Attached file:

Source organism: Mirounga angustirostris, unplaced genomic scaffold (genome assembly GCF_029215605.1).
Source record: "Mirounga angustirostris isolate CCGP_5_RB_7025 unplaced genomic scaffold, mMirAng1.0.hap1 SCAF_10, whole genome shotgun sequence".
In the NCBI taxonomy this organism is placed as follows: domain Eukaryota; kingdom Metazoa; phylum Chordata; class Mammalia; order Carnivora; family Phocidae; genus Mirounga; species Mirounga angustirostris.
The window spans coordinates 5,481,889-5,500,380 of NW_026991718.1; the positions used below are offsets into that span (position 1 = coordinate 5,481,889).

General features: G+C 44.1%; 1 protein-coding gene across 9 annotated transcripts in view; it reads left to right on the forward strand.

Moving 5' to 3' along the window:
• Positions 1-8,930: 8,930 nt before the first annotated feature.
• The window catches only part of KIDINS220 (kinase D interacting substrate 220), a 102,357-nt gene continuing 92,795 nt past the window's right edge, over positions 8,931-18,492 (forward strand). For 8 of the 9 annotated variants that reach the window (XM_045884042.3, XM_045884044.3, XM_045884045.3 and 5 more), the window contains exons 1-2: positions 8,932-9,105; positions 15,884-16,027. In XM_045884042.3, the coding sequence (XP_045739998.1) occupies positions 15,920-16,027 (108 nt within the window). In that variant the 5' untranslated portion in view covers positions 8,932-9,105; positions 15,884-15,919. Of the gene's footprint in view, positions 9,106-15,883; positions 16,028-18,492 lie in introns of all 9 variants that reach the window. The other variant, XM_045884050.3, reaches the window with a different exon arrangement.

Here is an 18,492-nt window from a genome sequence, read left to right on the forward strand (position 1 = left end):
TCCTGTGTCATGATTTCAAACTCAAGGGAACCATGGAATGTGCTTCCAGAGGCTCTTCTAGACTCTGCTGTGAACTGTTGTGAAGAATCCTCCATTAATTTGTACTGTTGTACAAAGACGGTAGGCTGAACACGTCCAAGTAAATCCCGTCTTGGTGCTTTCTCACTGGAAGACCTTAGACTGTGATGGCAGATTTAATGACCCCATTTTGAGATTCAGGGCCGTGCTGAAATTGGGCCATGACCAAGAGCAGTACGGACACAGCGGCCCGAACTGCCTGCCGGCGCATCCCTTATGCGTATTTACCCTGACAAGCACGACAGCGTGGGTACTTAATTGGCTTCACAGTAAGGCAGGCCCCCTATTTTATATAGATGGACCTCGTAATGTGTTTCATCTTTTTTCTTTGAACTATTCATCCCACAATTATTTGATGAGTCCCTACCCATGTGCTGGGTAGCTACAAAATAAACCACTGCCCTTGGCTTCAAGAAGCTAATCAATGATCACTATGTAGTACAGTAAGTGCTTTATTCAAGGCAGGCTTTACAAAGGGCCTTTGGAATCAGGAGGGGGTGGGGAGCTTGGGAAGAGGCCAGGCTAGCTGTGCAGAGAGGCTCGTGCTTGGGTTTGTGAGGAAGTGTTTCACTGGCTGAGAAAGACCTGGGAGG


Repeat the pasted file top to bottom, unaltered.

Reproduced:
Source organism: Mirounga angustirostris, unplaced genomic scaffold (genome assembly GCF_029215605.1).
Source record: "Mirounga angustirostris isolate CCGP_5_RB_7025 unplaced genomic scaffold, mMirAng1.0.hap1 SCAF_10, whole genome shotgun sequence".
In the NCBI taxonomy this organism is placed as follows: domain Eukaryota; kingdom Metazoa; phylum Chordata; class Mammalia; order Carnivora; family Phocidae; genus Mirounga; species Mirounga angustirostris.
The window spans coordinates 5,481,889-5,500,380 of NW_026991718.1; the positions used below are offsets into that span (position 1 = coordinate 5,481,889).

General features: G+C 44.1%; 1 protein-coding gene across 9 annotated transcripts in view; it reads left to right on the forward strand.

Moving 5' to 3' along the window:
• Positions 1-8,930: 8,930 nt before the first annotated feature.
• The window catches only part of KIDINS220 (kinase D interacting substrate 220), a 102,357-nt gene continuing 92,795 nt past the window's right edge, over positions 8,931-18,492 (forward strand). For 8 of the 9 annotated variants that reach the window (XM_045884042.3, XM_045884044.3, XM_045884045.3 and 5 more), the window contains exons 1-2: positions 8,932-9,105; positions 15,884-16,027. In XM_045884042.3, the coding sequence (XP_045739998.1) occupies positions 15,920-16,027 (108 nt within the window). In that variant the 5' untranslated portion in view covers positions 8,932-9,105; positions 15,884-15,919. Of the gene's footprint in view, positions 9,106-15,883; positions 16,028-18,492 lie in introns of all 9 variants that reach the window. The other variant, XM_045884050.3, reaches the window with a different exon arrangement.

Here is an 18,492-nt window from a genome sequence, read left to right on the forward strand (position 1 = left end):
TCCTGTGTCATGATTTCAAACTCAAGGGAACCATGGAATGTGCTTCCAGAGGCTCTTCTAGACTCTGCTGTGAACTGTTGTGAAGAATCCTCCATTAATTTGTACTGTTGTACAAAGACGGTAGGCTGAACACGTCCAAGTAAATCCCGTCTTGGTGCTTTCTCACTGGAAGACCTTAGACTGTGATGGCAGATTTAATGACCCCATTTTGAGATTCAGGGCCGTGCTGAAATTGGGCCATGACCAAGAGCAGTACGGACACAGCGGCCCGAACTGCCTGCCGGCGCATCCCTTATGCGTATTTACCCTGACAAGCACGACAGCGTGGGTACTTAATTGGCTTCACAGTAAGGCAGGCCCCCTATTTTATATAGATGGACCTCGTAATGTGTTTCATCTTTTTTCTTTGAACTATTCATCCCACAATTATTTGATGAGTCCCTACCCATGTGCTGGGTAGCTACAAAATAAACCACTGCCCTTGGCTTCAAGAAGCTAATCAATGATCACTATGTAGTACAGTAAGTGCTTTATTCAAGGCAGGCTTTACAAAGGGCCTTTGGAATCAGGAGGGGGTGGGGAGCTTGGGAAGAGGCCAGGCTAGCTGTGCAGAGAGGCTCGTGCTTGGGTTTGTGAGGAAGTGTTTCACTGGCTGAGAAAGACCTGGGAGG